In fact, looking at all of you, I’m reminded of a greeting President Reagan once offered the guests at this gathering. “On St. Patrick’s Day,” he said, “you should spend time with saints and scholars. So I have two more stops to make.” (Laughter and applause.)

But, it is — (laughter) — it is wonderful to see so many wonderful Irish Americans, as well as so many who wish they were. (Laughter.)

People help you discover a lot about yourself when you’re running for President. As has been mentioned, it was brought to my attention last year that my great-great-great grandfather on my mother’s side hailed from a small village in County Offaly.

Now, when I was a relatively unknown candidate for office, I didn’t know about this part of heritage, which would have been very helpful in Chicago. (Laughter.) So I thought I was bluffing when I put the apostrophe after the O. (Laughter.) I tried to explain that “Barack” was an ancient Celtic name. (Laughter.)

Taoiseach, I hope our efforts today put me on the path of earning that apostrophe.

And of course, this St. Patrick’s Day seems different than most because there’s one person missing — as it’s already been mentioned — one person who has touched all of us fortunate enough to walk these halls with his mentorship and his friendship; the hardest-working Irish American we know; friend to all, father to some: Teddy Kennedy. He sends his best, along with — (applause.)

If I may speak seriously for a moment — earlier this morning, I mentioned briefly the recent attacks in Northern Ireland by those who would seek to challenge a hard-earned peace. And I told the Taoiseach, not all Americans are Irish, but all Americans support those who stand on the side of peace; and this peace will prevail.

This peace will prevail because the response of the people of Northern Ireland and their leaders to these cowardly attacks has been nothing short of heroic — true profiles in courage. They’ve condemned this violence, refrained from the old partisan impulses, made it absolutely clear that the future is too important to cede to those who are mired in the past. The sight of former adversaries mourning and praying and working together this week should inspire us all, and strengthen our resolve to see that this peace does not falter.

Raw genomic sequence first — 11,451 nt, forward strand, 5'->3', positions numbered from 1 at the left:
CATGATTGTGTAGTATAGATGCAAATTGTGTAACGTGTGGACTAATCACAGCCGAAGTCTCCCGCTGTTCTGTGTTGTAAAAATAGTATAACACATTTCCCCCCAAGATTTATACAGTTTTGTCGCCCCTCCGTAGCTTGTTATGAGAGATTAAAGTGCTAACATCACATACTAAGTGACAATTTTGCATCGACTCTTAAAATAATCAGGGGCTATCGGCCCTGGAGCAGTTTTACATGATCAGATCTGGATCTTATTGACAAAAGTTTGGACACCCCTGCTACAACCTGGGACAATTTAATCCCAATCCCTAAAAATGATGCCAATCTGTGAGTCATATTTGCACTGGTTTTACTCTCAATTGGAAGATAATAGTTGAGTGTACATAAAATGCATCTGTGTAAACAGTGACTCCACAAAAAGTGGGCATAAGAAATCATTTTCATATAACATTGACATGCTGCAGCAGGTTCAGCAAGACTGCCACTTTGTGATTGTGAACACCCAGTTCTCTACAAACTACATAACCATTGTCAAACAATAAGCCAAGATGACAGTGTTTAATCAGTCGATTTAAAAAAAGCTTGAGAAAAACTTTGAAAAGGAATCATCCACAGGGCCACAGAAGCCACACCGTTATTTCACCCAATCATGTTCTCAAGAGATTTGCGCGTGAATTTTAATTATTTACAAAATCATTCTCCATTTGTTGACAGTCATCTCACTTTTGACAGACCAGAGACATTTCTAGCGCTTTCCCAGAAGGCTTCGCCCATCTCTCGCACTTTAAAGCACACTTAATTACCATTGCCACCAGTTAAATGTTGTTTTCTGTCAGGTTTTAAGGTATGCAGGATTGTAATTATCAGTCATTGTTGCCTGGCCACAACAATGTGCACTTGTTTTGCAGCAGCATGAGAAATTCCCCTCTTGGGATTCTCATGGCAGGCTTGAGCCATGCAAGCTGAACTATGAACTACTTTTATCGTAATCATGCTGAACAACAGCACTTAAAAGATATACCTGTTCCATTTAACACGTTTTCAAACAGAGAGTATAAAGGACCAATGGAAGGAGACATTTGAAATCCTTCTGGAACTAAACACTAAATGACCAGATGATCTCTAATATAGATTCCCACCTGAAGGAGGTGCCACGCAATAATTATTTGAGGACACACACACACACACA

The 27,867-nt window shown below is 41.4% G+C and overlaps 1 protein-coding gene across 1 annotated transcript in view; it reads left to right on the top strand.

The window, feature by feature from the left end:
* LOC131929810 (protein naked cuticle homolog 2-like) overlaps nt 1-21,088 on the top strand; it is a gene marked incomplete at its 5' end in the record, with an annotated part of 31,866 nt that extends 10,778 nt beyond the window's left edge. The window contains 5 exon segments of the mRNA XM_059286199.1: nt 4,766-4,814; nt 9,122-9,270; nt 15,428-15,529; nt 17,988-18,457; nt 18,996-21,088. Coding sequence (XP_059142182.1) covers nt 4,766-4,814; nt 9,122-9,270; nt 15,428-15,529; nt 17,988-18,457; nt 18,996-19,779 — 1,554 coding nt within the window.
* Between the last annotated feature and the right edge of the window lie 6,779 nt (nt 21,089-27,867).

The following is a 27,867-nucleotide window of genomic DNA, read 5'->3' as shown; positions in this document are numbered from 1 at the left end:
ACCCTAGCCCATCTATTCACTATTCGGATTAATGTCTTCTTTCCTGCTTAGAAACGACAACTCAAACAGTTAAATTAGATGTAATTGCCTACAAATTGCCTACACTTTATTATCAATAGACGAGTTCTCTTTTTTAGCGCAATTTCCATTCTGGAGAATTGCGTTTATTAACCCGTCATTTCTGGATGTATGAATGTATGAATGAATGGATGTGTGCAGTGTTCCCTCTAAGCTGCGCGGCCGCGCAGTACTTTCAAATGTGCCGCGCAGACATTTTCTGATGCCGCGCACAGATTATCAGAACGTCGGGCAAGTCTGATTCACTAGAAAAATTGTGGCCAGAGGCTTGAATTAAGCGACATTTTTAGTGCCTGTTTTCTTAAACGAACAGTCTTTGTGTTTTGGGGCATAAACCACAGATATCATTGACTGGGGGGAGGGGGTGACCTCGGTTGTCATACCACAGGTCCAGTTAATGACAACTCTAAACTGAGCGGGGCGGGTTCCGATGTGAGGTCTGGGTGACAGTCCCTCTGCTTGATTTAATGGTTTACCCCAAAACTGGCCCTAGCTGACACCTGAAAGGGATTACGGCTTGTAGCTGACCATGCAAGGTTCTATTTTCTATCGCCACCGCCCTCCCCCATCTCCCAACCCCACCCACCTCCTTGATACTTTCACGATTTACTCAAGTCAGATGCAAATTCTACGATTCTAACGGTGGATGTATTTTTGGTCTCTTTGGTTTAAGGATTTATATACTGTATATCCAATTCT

And today, we also reflect on the fact that the past and the future of our nations are forever intertwined. The Irish came to America with the dream of a better life, but they didn’t just wait for somebody to hand it to them — they helped forge the very promise of America: that success is possible if you’re willing to work hard for it.

Irish hands have signed our founding documents and fought in our wars. They’ve helped build our greatest cities. Through tragedy and triumph, despite bigotry and hostility, and against all odds, the Irish created a place for themselves in the American story. We are a nation blessed with so many immigrant and ethnic groups that have contributed to that story — and in doing so, they helped fashion a better life for all of us.

Now our challenge tomorrow, and in the months and years ahead, is to try and remember some of that spirit of this day — to work together with a renewed commitment to overcome the obstacles that stand in our way, and toil just as passionately as our forebears to bring about a better life for all Americans.

And so to paraphrase some wise Irishman or woman — may we govern — may we who govern have the hindsight to know where we’ve been, the insight to know where are, and the foresight to know where we are headed.

Taoiseach, thank you so much for being here and your lovely wife and the entire delegation. Happy St. Patrick’s Day to all of you. Thank you. (Applause.)

END 1:32 P.M. EDT